How ‘rational’ is the learning process?

Funding Round: 5 2017-2019

Research Question: How ‘rational’ is the learning process?

Interdisciplinary Approach: This project combines behavioral experiments with a philosophical analysis of learning models to determine whether we integrate new information in a way that obeys the principles of rational inference. 

Potential Implications of Research: The results will help us understand when it is that we learn how we ‘should’ learn, and when we do not; this may differ across learning contexts, and could thereby help us improve learning in different domains.

Project Description:

A fundamental challenge when learning new information is determining how to integrate such information into our pre-existing body of knowledge. Such integration can be a kind of ‘two-way street’: On one hand, new information can revise our prior beliefs about the world, and even change our mind about preconceived notions we might have; on the other hand, our prior beliefs about the world can change how we interpret new information in the first place. For example, suppose you had read several studies suggesting that smoking was unhealthy for you, and then you saw a new study reaching an unclear conclusion, reporting some helpful effects and some harmful effects of smoking. If you already had good evidence that smoking was unhealthy, you might focus on the negative aspects of the new study and conclude that it was largely in line with your prior belief.

Classical and contemporary approaches in statistics and decision theory tell us how exactly these kinds of inferences ‘should’ work in principle — how best to let new information change our prior beliefs while also allowing our prior beliefs to influence our interpretation of new evidence. Fascinatingly, recent theoretical and experimental advances in computational psychology have suggested that our minds carry out these inferences *in practice* the way they ‘should’ proceed *in principle*. These findings have led to new theories of human psychology, which suggest that our minds are fundamentally “rational” or “optimal” learning systems.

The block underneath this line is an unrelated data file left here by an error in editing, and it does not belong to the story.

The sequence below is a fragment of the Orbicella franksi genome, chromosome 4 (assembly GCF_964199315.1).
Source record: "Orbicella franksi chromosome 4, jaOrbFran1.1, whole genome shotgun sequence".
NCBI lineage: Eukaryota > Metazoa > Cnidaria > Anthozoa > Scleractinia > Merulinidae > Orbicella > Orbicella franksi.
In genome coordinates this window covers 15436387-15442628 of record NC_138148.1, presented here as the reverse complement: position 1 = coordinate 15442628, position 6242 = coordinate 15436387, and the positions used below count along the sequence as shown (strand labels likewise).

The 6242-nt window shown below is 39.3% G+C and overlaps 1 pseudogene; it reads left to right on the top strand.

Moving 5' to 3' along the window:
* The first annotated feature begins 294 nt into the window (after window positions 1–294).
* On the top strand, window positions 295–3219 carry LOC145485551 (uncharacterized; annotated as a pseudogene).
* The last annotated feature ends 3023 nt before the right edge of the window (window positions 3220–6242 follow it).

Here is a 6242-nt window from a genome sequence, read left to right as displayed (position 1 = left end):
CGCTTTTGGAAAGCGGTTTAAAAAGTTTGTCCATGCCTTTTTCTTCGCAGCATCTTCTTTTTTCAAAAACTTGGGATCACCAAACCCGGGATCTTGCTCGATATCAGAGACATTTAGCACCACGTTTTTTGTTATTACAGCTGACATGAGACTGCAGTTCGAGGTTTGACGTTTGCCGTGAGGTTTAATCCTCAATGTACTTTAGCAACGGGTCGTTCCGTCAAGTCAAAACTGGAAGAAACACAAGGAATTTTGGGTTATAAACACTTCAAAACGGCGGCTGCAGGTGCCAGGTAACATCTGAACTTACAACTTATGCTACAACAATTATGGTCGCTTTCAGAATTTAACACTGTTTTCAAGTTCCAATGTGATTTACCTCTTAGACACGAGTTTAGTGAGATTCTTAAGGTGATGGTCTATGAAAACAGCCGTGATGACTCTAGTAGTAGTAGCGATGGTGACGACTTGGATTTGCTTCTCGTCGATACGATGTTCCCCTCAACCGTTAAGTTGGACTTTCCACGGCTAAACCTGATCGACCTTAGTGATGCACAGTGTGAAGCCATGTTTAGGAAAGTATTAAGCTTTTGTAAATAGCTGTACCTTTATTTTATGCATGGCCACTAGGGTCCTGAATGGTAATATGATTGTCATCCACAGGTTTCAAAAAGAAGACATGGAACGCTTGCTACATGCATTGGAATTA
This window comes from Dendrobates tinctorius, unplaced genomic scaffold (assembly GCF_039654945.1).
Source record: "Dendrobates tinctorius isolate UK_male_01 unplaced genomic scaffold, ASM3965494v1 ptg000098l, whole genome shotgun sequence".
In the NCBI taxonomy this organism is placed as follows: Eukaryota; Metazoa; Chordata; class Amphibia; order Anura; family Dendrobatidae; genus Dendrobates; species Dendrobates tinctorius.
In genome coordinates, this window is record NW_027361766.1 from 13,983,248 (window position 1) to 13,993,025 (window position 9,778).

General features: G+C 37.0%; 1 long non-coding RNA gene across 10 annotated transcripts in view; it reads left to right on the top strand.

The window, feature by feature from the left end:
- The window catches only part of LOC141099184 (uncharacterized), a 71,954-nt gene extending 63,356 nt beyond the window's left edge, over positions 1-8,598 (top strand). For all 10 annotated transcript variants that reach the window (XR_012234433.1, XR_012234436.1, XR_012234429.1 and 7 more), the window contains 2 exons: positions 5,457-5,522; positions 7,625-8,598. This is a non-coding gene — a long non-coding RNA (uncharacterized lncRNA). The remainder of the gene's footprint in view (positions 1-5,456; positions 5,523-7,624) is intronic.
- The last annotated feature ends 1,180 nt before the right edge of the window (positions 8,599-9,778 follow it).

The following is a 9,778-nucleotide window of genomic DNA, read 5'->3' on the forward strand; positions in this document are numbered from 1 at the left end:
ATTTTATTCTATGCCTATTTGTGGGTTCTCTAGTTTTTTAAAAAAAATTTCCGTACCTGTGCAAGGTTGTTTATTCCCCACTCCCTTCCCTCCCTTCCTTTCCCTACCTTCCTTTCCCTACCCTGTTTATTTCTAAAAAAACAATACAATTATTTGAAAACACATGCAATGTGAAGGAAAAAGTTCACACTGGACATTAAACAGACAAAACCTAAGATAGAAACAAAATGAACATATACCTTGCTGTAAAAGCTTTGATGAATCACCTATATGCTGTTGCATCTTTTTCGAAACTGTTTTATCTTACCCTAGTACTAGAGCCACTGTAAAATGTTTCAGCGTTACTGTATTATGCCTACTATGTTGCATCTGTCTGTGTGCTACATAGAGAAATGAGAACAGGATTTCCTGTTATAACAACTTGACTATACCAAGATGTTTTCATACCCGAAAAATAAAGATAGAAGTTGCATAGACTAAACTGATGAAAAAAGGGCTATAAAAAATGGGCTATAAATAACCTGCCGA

Our project, however, explores phenomena that seem to defy this pattern — cases where our minds react to new evidence in a way that is *opposite* what would be expected if we are taking a ‘rational’ approach. Following the above analogy, this would be like hearing about a new study on the mixed health effects of smoking and inferring that it was actually very favorable for smoking. Does the mind ever behave in this strange-seeming way? Some early results in our project suggest so.

Instead of studying opinions about public health issues such as smoking, we have been investigating more fundamental processes in the mind, such as our visual experience of the world. For example, suppose you saw two groups of objects on a computer screen (some blue circles and some yellow circles) and were asked to judge which group had more — and, over many instances, you learned that there are typically more blue objects on the screen than yellow objects. If, later on, you then saw a roughly equal number of blue and yellow circles, which would you conclude had more? A ‘rational’ approach would be to answer that there are more blues, since you can’t quite tell which has more but you know that there are usually more blues. However, we found that people consistently do the *opposite*: They answer that there are more yellows!

This suggests that people may combine prior expectations and new evidence in ways that fail to be captured by the dominant models of cognition as an ‘optimal’ process. By studying when learning is optimal and when it is not, we hope to better understand how learning works — and perhaps even tackle the age-old question of whether and when we behave ‘rationally’.

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